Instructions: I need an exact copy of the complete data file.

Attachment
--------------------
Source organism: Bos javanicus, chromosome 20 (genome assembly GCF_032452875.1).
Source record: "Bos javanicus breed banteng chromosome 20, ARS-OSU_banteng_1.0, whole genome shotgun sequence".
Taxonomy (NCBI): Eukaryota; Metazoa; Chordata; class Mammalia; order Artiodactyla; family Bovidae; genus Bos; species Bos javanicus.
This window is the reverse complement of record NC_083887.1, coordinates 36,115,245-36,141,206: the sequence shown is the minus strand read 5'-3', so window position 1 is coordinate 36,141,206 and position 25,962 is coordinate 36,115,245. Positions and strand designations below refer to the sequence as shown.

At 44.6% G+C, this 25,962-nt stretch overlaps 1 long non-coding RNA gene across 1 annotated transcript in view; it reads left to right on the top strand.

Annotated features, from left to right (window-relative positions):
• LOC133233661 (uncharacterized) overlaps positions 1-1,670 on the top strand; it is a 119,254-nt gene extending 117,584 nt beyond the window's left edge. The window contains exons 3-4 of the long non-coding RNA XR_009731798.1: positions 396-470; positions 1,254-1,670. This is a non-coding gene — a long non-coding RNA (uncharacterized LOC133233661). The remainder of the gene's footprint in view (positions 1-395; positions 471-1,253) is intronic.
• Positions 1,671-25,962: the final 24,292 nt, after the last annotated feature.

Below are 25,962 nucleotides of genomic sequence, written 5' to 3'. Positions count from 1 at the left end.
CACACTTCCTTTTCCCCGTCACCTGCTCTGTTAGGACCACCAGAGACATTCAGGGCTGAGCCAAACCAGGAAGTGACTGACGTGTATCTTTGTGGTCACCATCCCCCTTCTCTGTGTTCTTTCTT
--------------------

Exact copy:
Source organism: Bos javanicus, chromosome 20 (genome assembly GCF_032452875.1).
Source record: "Bos javanicus breed banteng chromosome 20, ARS-OSU_banteng_1.0, whole genome shotgun sequence".
Taxonomy (NCBI): Eukaryota; Metazoa; Chordata; class Mammalia; order Artiodactyla; family Bovidae; genus Bos; species Bos javanicus.
This window is the reverse complement of record NC_083887.1, coordinates 36,115,245-36,141,206: the sequence shown is the minus strand read 5'-3', so window position 1 is coordinate 36,141,206 and position 25,962 is coordinate 36,115,245. Positions and strand designations below refer to the sequence as shown.

At 44.6% G+C, this 25,962-nt stretch overlaps 1 long non-coding RNA gene across 1 annotated transcript in view; it reads left to right on the top strand.

Annotated features, from left to right (window-relative positions):
• LOC133233661 (uncharacterized) overlaps positions 1-1,670 on the top strand; it is a 119,254-nt gene extending 117,584 nt beyond the window's left edge. The window contains exons 3-4 of the long non-coding RNA XR_009731798.1: positions 396-470; positions 1,254-1,670. This is a non-coding gene — a long non-coding RNA (uncharacterized LOC133233661). The remainder of the gene's footprint in view (positions 1-395; positions 471-1,253) is intronic.
• Positions 1,671-25,962: the final 24,292 nt, after the last annotated feature.

Below are 25,962 nucleotides of genomic sequence, written 5' to 3'. Positions count from 1 at the left end.
CACACTTCCTTTTCCCCGTCACCTGCTCTGTTAGGACCACCAGAGACATTCAGGGCTGAGCCAAACCAGGAAGTGACTGACGTGTATCTTTGTGGTCACCATCCCCCTTCTCTGTGTTCTTTCTT